Solar road unveiled in France

Who knew roads could do so much more than serve as paths for vehicles to get from one place to another? If Japan has roads that heat up to combat snow, then France has a solar road, which was launched in December 2016 in the village of Tourouvre-au-Perche in Normandy, France. The solar road, which is called Wattway, is only 1 km long and is composed of 30,000 square feet of solar panels–and costs €5 million. The goal of the road: to generate power for street lighting in the village. The concept is interesting, though it still remains to be seen whether this will be an effective endeavor. Its future looks bright, if the current situation of the world’s first solar road in Amsterdam is anything to go by; the solar road has been used by around 150,000 cyclists, and it’s produced over 3,000 kilowatts of energy so far. In any case, projects like this solar road can stir up a lot of interest and help people better figure out how to implement other solar projects in different, creative ways.

Photo by CHARLY TRIBALLEAU/Getty Images

We’re back!

It’s been a few years, but we’re back and we fully intend to resume posting here again and sharing as much good green news as we can. We’re keeping the old posts for your perusal, but we’re taking out some that link to pages that are no longer up and products that no longer exist. If you’re new to this blog, welcome, and if you’ve been dropping by every now and then hoping to see something new from us, well, we’ll do our best to not disappoint you and to give you more of what you want! Stick around and let’s keep the goodness flowing!

Goats to mow the lawn at Chicago’s O’Hare Airport

A cute goatOkay, so the happy, smiling goat in this picture will not be among those who will be working at O’Hare. But I’ll take any excuse to post this picture.

Anyway, O’Hare Airport is taking on some unique employees: a herd of 25 goats and a goat herder who will keep the goats in line. The goats will take on landscaping duties, or tasks that are considered “sustainable vegetation management grazing services.” They were obtained from Butcher & the Burger, a Chicago restaurant, and will get to work on grazing in “hilly areas near creeks and streams and roadway right-of-ways.” They’ll stay in a trailer at night, and a fence will help keep them away from the airfield itself.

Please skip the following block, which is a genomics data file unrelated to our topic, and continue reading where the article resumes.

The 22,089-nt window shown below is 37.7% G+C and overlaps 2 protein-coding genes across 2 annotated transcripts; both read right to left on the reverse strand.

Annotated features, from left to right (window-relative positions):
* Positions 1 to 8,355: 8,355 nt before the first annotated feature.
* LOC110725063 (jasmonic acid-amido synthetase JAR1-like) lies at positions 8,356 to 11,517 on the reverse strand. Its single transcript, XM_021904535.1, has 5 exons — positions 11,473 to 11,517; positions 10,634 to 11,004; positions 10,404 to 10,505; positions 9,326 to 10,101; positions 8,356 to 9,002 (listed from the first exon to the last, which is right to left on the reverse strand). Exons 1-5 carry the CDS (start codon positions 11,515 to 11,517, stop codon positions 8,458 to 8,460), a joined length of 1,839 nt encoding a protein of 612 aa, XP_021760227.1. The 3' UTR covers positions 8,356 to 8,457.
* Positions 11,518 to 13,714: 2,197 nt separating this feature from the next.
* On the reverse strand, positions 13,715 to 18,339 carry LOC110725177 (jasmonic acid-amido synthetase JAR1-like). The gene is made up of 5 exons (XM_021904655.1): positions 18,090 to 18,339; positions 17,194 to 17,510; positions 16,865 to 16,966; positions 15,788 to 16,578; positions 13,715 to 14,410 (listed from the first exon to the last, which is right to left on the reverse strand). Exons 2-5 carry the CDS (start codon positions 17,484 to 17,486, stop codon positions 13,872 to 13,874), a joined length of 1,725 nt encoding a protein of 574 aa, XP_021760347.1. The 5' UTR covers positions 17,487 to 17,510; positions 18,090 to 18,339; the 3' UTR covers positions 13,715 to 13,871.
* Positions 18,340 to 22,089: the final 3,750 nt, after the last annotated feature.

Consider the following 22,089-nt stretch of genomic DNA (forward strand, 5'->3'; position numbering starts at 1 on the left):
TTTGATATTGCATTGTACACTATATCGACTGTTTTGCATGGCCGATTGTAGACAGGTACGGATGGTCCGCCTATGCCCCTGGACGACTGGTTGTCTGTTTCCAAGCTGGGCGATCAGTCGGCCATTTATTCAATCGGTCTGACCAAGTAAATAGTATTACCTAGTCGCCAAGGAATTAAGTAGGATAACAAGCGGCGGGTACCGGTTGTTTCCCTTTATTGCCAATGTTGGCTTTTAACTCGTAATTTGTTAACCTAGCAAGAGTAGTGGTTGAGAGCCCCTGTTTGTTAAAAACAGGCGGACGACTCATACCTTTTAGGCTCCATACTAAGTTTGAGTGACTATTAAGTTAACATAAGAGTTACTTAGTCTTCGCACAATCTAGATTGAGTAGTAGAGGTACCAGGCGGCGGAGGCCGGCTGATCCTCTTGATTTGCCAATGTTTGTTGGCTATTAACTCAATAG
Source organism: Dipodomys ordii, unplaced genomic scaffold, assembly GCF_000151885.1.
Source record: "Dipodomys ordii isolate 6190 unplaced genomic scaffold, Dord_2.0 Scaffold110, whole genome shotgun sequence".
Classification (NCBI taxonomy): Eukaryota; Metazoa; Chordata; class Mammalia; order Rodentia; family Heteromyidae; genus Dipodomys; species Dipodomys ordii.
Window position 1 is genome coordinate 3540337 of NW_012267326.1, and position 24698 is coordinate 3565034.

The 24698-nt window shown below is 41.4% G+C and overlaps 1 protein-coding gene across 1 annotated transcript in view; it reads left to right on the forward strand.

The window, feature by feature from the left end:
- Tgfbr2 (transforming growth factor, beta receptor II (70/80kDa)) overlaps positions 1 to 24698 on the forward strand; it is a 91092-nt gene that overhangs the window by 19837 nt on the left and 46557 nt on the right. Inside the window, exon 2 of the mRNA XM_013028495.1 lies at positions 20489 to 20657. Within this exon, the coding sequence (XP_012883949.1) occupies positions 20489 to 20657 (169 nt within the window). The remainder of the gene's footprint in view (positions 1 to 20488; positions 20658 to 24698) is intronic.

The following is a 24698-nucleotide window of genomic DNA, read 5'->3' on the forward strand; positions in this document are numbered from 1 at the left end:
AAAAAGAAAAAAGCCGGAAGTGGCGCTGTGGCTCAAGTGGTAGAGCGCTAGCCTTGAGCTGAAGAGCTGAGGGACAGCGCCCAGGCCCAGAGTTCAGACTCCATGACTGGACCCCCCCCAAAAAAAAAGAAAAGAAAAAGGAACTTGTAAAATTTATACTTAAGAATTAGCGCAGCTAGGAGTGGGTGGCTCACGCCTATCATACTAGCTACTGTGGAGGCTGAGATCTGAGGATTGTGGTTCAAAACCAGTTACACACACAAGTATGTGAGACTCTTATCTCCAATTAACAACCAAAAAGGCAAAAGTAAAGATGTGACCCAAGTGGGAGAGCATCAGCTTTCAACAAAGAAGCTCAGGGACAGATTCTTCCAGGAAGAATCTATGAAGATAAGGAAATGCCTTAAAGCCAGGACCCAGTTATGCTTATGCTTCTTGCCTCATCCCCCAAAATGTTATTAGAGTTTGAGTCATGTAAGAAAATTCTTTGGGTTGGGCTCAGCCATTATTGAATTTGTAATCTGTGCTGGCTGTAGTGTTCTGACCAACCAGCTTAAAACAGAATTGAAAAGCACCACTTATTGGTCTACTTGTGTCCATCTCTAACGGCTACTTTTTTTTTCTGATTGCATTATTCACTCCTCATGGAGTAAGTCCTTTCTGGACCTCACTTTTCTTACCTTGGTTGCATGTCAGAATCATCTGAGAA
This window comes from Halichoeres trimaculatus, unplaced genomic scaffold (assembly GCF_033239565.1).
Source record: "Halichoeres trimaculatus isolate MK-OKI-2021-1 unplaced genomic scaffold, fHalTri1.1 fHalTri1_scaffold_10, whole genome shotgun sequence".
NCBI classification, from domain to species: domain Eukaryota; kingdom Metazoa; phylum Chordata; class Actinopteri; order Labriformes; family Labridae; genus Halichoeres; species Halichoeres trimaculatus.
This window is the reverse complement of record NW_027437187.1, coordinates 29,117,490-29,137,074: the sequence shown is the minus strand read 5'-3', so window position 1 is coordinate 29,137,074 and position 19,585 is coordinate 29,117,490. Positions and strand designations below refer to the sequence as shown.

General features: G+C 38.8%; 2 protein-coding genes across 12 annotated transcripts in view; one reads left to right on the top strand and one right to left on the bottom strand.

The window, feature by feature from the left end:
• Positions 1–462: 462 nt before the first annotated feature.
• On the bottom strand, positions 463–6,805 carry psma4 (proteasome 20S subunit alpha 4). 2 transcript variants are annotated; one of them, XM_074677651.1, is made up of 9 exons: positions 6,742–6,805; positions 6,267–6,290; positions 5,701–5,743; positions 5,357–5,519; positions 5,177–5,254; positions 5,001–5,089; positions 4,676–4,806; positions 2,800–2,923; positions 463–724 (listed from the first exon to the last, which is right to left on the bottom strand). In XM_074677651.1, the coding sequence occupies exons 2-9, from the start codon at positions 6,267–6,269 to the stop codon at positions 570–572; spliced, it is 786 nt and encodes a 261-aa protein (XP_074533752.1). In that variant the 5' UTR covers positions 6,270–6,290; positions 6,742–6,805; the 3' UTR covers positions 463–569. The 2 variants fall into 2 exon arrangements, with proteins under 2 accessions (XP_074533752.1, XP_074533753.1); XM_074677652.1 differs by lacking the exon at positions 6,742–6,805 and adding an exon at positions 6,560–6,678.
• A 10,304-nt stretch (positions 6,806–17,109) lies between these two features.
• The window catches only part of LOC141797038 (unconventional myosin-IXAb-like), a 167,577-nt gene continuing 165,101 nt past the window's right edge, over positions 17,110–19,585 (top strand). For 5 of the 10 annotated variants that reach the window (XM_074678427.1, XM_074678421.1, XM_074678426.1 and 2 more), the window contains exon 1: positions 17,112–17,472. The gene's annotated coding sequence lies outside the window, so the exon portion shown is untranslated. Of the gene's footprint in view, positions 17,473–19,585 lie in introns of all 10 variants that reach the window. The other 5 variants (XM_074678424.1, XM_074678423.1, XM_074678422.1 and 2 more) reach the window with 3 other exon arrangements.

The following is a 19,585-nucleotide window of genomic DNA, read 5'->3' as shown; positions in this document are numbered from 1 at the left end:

It sounds unusual at first–until you realize that this is one of O’Hare’s ways to become greener. Having the goats around will save quite a lot on landscaping costs, make fuel and equipment unnecessary, and eliminate the need for grass cutting. This step is definitely in line with O’Hare’s goal of becoming the most sustainable airport in the U.S.

Good green things

Vasari bag by Jil Sander

  • The Vasari bag by Jil Sander looks like a brown paper bag and is made from 100-percent coated paper. It could be an eco-friendly alternative to the usual brown bags but would you really be able to stash food in a $290 bag?
  • If you buy a FEED diaper bag, you’re helping to make sure that one mother and one child get a one-year supply of micronutrient powder through the United Nations World Food Programme.
  • Here are some good tips for cat owners who are looking for eco-friendly cat litter.
  • In Jajpur District in Orissa, India, people are clamoring for eco-friendly Ganesh figures.
  • Whole Foods is now offering eco-friendly gift cards.
  • Good green things

    Organic rainbow cake

    • People are going nuts about rainbow cakes. At least, I see pics of them all the time around Tumblr and Pinterest. I have no idea how to make this, but if I ever got the urge to do so, this rainbow cake recipe from Inhabitots may be a good one to follow, especially because it doesn’t use toxic food coloring.
    • has a simple tip for people who are throwing a party and need eco-friendly place markers: use what’s in your yard! Click here to check out their suggestion.
    • The Giant’s Causeway Visitors’ Centre garnered an ‘Excellent’ BREEAM rating for its energy efficiency, pollution reduction, smart land use and planning, and green materials, among others.
    • The Huffington Post has posted a guide to help you make sure that you’re getting the most eco-friendly wines.

    McDonald's recycled uniforms

    Green threads for McDonald’s service crew in London

    Soon, 2,000 employees of the four McDonald’s Olympic Park branches will be wearing eco-friendly uniforms. The uniforms were designed by husband-and-wife tandem Wayne and Gerardine Hemingway, who partnered with Worn Again, and the clothes have been described variously as “mod” and “Mad Men-inspired.” The uniforms will enter a “closed loop,” which means that any old or damaged clothing will be reused instead of discarded. McDonald’s employees will also be wearing recyclable aprons made from recycled plastic.

    Good green things

  • Jeans are a basic wardrobe staple for practically everyone, but did you know that making them requires a lot of water and chemicals? Fortunately, companies are finding ways to make some green jeans, either by using organic fabrics or natural dyes. A new method called Advanced Denim uses up to 92 percent less water and up to 30 percent less energy than conventional methods.
  • Fans of organic beauty products will be thrilled to know that a new hair care line called Muse Organics has been launched recently.
  • Welsh company Bikes and Buttons is doing something different with children’s parties by giving them a green twist and teaching kids about recycling and the environment.
  • This gorgeous Laguna Beach home may get LEED-certified soon. If you’ve got your heart set on it, make sure you have $17.9 million.